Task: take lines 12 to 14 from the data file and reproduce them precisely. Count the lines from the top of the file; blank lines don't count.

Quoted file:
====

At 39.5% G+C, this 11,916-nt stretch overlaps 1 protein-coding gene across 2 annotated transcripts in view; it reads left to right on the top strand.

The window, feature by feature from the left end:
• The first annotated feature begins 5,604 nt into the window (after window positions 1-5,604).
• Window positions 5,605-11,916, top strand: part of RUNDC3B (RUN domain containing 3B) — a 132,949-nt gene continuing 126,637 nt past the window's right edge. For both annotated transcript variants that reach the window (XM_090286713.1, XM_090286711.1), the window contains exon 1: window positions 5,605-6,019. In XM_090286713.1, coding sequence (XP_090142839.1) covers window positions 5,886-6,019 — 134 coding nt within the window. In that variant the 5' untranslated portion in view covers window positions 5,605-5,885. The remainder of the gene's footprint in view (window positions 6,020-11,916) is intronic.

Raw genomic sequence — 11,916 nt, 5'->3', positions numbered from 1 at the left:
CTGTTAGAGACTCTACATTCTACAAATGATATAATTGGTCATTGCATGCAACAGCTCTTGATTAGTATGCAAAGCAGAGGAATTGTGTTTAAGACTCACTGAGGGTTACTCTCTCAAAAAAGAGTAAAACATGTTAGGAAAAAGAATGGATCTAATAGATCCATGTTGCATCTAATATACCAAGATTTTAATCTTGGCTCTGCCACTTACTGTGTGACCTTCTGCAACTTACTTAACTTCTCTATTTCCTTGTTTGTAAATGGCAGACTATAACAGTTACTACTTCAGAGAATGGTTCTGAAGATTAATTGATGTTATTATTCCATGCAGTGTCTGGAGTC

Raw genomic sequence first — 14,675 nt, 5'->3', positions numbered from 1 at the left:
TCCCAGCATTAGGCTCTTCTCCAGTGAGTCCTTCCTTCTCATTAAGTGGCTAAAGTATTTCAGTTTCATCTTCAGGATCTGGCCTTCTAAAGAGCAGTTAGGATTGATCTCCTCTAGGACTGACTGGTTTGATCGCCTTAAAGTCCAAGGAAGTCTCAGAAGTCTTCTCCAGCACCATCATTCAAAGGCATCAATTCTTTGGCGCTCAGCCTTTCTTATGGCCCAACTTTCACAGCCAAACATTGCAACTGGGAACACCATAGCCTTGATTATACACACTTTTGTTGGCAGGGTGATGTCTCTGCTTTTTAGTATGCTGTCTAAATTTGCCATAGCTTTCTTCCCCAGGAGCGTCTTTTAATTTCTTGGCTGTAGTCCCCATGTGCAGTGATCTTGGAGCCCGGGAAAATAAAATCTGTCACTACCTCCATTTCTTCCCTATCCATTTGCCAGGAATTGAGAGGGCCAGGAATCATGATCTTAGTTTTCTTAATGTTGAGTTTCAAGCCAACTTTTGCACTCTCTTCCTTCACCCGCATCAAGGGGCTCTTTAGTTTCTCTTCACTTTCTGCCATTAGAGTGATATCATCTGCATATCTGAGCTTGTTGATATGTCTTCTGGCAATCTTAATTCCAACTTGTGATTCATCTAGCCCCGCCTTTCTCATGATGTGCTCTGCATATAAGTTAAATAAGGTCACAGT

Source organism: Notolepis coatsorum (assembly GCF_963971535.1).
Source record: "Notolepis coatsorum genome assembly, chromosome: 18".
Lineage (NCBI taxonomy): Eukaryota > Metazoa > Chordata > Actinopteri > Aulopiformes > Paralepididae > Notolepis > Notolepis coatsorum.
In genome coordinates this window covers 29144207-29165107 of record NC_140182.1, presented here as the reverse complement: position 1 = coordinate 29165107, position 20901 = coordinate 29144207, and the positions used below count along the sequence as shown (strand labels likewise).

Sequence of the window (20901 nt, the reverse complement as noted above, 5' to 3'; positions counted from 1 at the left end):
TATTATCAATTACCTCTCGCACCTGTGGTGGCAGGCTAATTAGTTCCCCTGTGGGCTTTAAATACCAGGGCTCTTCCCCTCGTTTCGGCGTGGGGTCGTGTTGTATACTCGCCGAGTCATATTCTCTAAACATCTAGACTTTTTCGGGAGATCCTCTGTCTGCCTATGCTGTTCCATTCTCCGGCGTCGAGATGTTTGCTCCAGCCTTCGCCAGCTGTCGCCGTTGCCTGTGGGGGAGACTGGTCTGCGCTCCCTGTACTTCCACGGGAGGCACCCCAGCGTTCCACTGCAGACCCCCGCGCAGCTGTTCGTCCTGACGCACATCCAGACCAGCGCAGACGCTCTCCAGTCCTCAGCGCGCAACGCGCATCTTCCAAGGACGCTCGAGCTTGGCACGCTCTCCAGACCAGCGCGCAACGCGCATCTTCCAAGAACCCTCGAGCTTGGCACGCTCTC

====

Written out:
In genome coordinates this window covers 29144207-29165107 of record NC_140182.1, presented here as the reverse complement: position 1 = coordinate 29165107, position 20901 = coordinate 29144207, and the positions used below count along the sequence as shown (strand labels likewise).

Sequence of the window (20901 nt, the reverse complement as noted above, 5' to 3'; positions counted from 1 at the left end):
TATTATCAATTACCTCTCGCACCTGTGGTGGCAGGCTAATTAGTTCCCCTGTGGGCTTTAAATACCAGGGCTCTTCCCCTCGTTTCGGCGTGGGGTCGTGTTGTATACTCGCCGAGTCATATTCTCTAAACATCTAGACTTTTTCGGGAGATCCTCTGTCTGCCTATGCTGTTCCATTCTCCGGCGTCGAGATGTTTGCTCCAGCCTTCGCCAGCTGTCGCCGTTGCCTGTGGGGGAGACTGGTCTGCGCTCCCTGTACTTCCACGGGAGGCACCCCAGCGTTCCACTGCAGACCCCCGCGCAGCTGTTCGTCCTGACGCACATCCAGACCAGCGCAGACGCTCTCCAGTCCTCAGCGCGCAACGCGCATCTTCCAAGGACGCTCGAGCTTGGCACGCTCTCCAGACCAGCGCGCAACGCGCATCTTCCAAGAACCCTCGAGCTTGGCACGCTCTC